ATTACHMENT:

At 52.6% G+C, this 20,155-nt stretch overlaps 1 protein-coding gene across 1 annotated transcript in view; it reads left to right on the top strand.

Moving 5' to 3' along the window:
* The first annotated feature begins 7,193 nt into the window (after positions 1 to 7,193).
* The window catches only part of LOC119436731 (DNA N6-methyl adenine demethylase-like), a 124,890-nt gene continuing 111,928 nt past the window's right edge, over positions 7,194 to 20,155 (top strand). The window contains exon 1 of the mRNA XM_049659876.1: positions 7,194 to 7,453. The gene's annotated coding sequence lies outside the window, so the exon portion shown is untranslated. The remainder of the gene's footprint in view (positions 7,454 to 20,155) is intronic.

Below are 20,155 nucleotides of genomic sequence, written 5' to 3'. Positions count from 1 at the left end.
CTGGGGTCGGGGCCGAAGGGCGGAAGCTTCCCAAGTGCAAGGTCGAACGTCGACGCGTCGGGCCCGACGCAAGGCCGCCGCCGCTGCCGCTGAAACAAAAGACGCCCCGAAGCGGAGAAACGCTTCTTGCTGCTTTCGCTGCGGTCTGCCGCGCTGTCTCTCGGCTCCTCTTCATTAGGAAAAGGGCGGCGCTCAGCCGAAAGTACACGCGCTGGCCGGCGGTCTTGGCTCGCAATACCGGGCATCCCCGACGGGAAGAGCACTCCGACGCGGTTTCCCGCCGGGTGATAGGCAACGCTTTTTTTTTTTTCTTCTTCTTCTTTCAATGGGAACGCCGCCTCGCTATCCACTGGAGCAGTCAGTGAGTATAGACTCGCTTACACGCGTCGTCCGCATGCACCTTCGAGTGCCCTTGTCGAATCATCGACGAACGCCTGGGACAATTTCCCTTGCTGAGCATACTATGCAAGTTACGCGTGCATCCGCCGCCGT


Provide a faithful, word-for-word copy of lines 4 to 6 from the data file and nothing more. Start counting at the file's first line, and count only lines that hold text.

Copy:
* The window catches only part of LOC119436731 (DNA N6-methyl adenine demethylase-like), a 124,890-nt gene continuing 111,928 nt past the window's right edge, over positions 7,194 to 20,155 (top strand). The window contains exon 1 of the mRNA XM_049659876.1: positions 7,194 to 7,453. The gene's annotated coding sequence lies outside the window, so the exon portion shown is untranslated. The remainder of the gene's footprint in view (positions 7,454 to 20,155) is intronic.

Below are 20,155 nucleotides of genomic sequence, written 5' to 3'. Positions count from 1 at the left end.
CTGGGGTCGGGGCCGAAGGGCGGAAGCTTCCCAAGTGCAAGGTCGAACGTCGACGCGTCGGGCCCGACGCAAGGCCGCCGCCGCTGCCGCTGAAACAAAAGACGCCCCGAAGCGGAGAAACGCTTCTTGCTGCTTTCGCTGCGGTCTGCCGCGCTGTCTCTCGGCTCCTCTTCATTAGGAAAAGGGCGGCGCTCAGCCGAAAGTACACGCGCTGGCCGGCGGTCTTGGCTCGCAATACCGGGCATCCCCGACGGGAAGAGCACTCCGACGCGGTTTCCCGCCGGGTGATAGGCAACGCTTTTTTTTTTTTCTTCTTCTTCTTTCAATGGGAACGCCGCCTCGCTATCCACTGGAGCAGTCAGTGAGTATAGACTCGCTTACACGCGTCGTCCGCATGCACCTTCGAGTGCCCTTGTCGAATCATCGACGAACGCCTGGGACAATTTCCCTTGCTGAGCATACTATGCAAGTTACGCGTGCATCCGCCGCCGT